Irvine $1970 $2650 0.7% 4.7%
Glendale $2000 $2530 -2.9% -0.1%
Huntington Beach $1760 $2150 -0.5% 3.5%
Long Beach $1450 $2000 0.0% 5.2%
Santa Clarita $1770 $2000 1.8% 7.0%
Santa Ana $1580 $1920 0.2% 6.3%
Garden Grove $1490 $1760 -0.8% 7.2%
Anaheim $1500 $1750 -0.3% 3.2%
Lancaster $940 $1000 0.5% 5.9%

Los Angeles Neighborhood Price Map

Methodology:

Apartment List Rent Report data is drawn monthly from the millions of listings on our site. 1-bedroom and 2-bedroom rents are calculated as the median for units available in the specified size and time period. Price changes are calculated using a “same unit” methodology similar to the Case-Shiller “repeat sales” home prices methodology, taking the average price change for units available across both time periods.

About Rent Reports:

Apartment List’s Rent Reports cover rental pricing data in major cities, their suburbs, and their neighborhoods. We provide valuable leading indicators of rental price trends, highlight data on top cities, and identify the key facts renters should know. As always, our goal is to provide price transparency to America’s 105 million renters to help them make the best possible decisions in choosing a place to call home.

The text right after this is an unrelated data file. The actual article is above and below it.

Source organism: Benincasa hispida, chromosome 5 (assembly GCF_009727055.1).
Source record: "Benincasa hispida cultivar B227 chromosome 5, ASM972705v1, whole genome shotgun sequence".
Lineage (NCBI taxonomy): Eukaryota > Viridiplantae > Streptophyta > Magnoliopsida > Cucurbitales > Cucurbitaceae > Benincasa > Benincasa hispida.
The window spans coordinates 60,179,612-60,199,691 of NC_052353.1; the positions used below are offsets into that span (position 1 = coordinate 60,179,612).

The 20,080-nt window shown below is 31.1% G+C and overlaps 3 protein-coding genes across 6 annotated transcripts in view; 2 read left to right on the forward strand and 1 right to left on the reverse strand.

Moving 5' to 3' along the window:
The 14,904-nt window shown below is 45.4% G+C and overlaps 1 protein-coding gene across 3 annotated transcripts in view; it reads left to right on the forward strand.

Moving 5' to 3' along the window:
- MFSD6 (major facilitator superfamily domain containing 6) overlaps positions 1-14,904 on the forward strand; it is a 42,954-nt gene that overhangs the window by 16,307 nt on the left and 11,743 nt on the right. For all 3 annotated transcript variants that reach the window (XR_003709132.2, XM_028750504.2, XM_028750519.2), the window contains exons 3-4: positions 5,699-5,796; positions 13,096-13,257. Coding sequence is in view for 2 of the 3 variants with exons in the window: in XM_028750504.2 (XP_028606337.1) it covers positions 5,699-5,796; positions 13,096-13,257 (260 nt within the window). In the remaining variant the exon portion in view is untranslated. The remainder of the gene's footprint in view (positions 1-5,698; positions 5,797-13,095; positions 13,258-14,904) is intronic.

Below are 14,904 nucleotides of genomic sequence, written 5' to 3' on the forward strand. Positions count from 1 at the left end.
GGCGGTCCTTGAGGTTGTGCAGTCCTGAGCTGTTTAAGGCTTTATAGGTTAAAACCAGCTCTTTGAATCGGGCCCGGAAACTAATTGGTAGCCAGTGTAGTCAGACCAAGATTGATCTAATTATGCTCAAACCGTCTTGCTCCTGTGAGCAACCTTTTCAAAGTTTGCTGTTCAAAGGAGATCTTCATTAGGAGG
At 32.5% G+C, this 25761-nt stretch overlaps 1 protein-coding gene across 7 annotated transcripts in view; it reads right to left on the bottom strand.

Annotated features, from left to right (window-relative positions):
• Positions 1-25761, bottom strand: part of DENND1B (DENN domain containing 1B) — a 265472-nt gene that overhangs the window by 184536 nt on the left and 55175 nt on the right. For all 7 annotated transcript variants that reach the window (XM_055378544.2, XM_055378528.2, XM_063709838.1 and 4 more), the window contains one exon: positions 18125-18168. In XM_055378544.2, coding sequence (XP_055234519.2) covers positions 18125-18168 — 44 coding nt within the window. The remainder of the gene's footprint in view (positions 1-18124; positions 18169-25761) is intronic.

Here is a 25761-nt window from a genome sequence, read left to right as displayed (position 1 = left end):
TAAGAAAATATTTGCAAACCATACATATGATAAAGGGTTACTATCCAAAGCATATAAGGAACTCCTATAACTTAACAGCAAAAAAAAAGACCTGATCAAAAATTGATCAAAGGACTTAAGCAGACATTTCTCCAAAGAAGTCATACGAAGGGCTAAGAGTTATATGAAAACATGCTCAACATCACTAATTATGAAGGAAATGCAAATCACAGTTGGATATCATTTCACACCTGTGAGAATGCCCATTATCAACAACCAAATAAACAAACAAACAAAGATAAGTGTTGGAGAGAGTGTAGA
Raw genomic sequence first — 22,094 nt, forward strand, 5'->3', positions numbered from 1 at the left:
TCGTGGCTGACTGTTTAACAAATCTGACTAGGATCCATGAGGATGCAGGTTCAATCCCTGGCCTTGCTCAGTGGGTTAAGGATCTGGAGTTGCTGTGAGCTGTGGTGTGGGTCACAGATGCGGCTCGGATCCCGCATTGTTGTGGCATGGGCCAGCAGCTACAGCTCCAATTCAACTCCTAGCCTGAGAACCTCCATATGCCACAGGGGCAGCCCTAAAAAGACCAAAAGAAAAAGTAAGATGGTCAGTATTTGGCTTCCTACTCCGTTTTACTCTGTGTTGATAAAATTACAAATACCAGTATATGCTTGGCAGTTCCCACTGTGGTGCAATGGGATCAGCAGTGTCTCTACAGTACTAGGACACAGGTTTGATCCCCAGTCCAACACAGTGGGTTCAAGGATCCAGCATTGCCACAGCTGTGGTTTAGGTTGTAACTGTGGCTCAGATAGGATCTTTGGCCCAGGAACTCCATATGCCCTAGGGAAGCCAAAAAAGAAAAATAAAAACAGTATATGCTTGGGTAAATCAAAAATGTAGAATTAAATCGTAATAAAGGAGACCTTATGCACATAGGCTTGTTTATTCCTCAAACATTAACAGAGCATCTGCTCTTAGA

Los Angeles Renter Confidence Survey
National study of renter confidence in the economy, homeownership, and cities
Here's how Los Angeles ranks on:
C Overall satisfaction
C- Safety and crime rate
C+ Jobs and career opportunities
C- Recreational activities
D Affordability
D Quality of schools
A- Weather
C- Commute time
C- State and local taxes
C+ Public transit
C Pet-friendliness
Best Worst
Full data available when viewing on a non-mobile device.
Overview of Findings

Apartment List has released results for Los Angeles from the second annual Apartment List Renter Satisfaction Survey. The survey, which drew on responses from over 30,000 renters, provides insight into what states and cities must do to meet the needs of the 105 million American renters nationwide.